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Reading the API definition of SetWindowsHookEx, I see

Calling the CallNextHookEx function to chain to the next hook procedure is optional, but it is highly recommended; otherwise, other applications that have installed hooks will not receive hook notifications and may behave incorrectly as a result. You should call CallNextHookEx unless you absolutely need to prevent the notification from being seen by other applications.

So a password manager could simply register a hook, not call CallNextHookEx, then type the password and unregister the hook to restore the original behavior.

This technique is not listed in the answer to How easily are keyloggers foiled? or Methods of mitigating threats from keyloggers, so I wonder whether I am missing something obvious.

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    That won't help with GetAsyncKeyState which is another method that key loggers use – paj28 Jan 9 '15 at 10:01
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I don't think you are missing anything obvious. The other article's question and answers actually focus on stopping the key logger sending messages out of the network.

The technique you're talking about is how an application, which knows it may be a target for a key logger, may stop the key logger getting the information in the first place.

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I am not 100% sure of what I am about to say, but most likely it is correct.

Messages are dispatched from source (S) and travel to the destination (D). Hooks (Hx) are logically located between those 2 points. Hooks can be used to process the travelling message for whatever purpose (for example, traffic filtering). With this in mind, we can visualize a working Windows system as follows:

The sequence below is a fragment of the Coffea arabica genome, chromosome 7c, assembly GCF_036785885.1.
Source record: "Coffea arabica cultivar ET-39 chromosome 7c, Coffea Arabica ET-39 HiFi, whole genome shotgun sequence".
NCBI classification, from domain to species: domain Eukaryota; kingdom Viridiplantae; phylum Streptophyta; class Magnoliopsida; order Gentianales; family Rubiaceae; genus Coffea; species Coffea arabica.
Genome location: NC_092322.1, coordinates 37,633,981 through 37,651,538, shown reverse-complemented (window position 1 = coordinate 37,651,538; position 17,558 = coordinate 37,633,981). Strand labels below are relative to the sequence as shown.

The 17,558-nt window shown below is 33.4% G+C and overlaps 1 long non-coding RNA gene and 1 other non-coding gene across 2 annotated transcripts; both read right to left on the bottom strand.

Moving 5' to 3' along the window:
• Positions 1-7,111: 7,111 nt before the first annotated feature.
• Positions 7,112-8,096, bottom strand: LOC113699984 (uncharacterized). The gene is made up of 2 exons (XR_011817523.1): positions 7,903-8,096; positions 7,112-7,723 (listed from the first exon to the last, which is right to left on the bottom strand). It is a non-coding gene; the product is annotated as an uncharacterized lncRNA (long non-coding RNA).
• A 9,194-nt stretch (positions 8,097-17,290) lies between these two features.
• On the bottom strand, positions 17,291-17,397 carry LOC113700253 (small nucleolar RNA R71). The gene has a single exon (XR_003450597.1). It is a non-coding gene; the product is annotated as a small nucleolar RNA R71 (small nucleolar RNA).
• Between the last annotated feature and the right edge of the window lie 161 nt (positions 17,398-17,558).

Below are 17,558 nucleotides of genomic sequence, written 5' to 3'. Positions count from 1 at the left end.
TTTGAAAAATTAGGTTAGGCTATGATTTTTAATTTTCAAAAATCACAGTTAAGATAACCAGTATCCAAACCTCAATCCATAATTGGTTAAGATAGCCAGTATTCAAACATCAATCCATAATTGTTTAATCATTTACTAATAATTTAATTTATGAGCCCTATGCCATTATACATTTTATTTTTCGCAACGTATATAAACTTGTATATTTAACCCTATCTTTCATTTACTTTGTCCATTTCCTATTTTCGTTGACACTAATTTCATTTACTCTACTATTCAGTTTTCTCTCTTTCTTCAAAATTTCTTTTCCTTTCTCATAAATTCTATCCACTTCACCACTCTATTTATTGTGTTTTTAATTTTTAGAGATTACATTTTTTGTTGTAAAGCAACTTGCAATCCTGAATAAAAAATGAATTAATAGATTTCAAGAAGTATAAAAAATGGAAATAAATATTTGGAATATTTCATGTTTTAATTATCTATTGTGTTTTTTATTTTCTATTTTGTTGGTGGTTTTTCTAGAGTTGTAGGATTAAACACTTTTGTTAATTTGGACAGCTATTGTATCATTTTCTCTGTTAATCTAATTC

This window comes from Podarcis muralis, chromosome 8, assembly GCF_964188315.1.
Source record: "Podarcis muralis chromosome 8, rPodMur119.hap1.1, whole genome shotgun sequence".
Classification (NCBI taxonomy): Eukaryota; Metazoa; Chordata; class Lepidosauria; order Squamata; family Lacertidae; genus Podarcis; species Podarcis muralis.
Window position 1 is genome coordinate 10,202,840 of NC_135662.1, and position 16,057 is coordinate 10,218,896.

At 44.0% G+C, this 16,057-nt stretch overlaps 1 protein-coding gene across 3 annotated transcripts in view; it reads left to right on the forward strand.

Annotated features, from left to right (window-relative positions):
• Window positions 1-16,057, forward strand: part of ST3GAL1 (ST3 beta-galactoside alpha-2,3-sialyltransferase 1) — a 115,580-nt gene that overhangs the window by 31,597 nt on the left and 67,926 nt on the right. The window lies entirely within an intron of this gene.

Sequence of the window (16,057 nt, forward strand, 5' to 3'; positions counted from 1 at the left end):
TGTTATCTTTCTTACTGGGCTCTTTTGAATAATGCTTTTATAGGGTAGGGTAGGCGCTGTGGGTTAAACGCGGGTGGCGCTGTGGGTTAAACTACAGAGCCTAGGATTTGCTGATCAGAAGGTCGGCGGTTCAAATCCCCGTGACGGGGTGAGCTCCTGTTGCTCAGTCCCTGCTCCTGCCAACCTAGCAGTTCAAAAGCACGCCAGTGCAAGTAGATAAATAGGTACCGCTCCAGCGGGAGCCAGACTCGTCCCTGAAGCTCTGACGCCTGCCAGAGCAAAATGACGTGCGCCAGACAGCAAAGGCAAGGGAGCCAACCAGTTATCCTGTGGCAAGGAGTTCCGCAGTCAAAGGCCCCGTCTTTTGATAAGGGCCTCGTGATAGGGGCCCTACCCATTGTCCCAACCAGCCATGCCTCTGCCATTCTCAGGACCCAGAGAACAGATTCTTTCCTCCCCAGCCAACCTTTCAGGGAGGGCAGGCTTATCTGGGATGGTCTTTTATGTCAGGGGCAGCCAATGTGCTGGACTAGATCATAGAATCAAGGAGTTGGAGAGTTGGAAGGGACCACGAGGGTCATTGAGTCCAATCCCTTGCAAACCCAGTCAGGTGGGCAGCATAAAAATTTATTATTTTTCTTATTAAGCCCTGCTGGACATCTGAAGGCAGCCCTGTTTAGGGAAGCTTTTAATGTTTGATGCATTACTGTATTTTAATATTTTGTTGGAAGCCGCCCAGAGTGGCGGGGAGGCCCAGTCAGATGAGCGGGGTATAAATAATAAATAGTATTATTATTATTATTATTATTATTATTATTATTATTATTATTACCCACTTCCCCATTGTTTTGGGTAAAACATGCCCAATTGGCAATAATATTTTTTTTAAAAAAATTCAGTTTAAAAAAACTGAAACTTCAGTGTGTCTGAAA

(S)->(H1)->(H2)->...->(Hn)->(D)

When a hook is done with processing the message it passes it on to the next one, using CallNextHookEx, until no hooks are left. By not calling the next hook, you ensure that the message never reaches the destination (hence the warning from Microsoft).

The solution you propose would not work, because it would simply disrupt any message exchange between password manager and the user application. You can imagine a hook that does not forward the message as a firewall drop rule, all messages are discarded.

Another issue is that you can't always have access to the memory space of the process where the message is going. As a standalone passwors manager program you can't set hooks within other processes, such as firefox for example, while a keylogger can. Because of this you can't even set a hook in the first place.

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The proposed technique isn't very helpful against keyloggers for two reasons:

  • It relies on the fact that the newly installed hook is executed before the keylogger's one so it won't always work even with hook-based keyloggers.
  • What is more important, only the simplest of keyloggers use SetWindowsHookEx. There are over a dozen different methods ranging from GetAsyncKeyState to patching kernel mode functions. Since hook-based key capture can be trivially detected by antivirus software, the actual malware keyloggers (as opposed to employee monitoring tools etc.) are likely to use something else.

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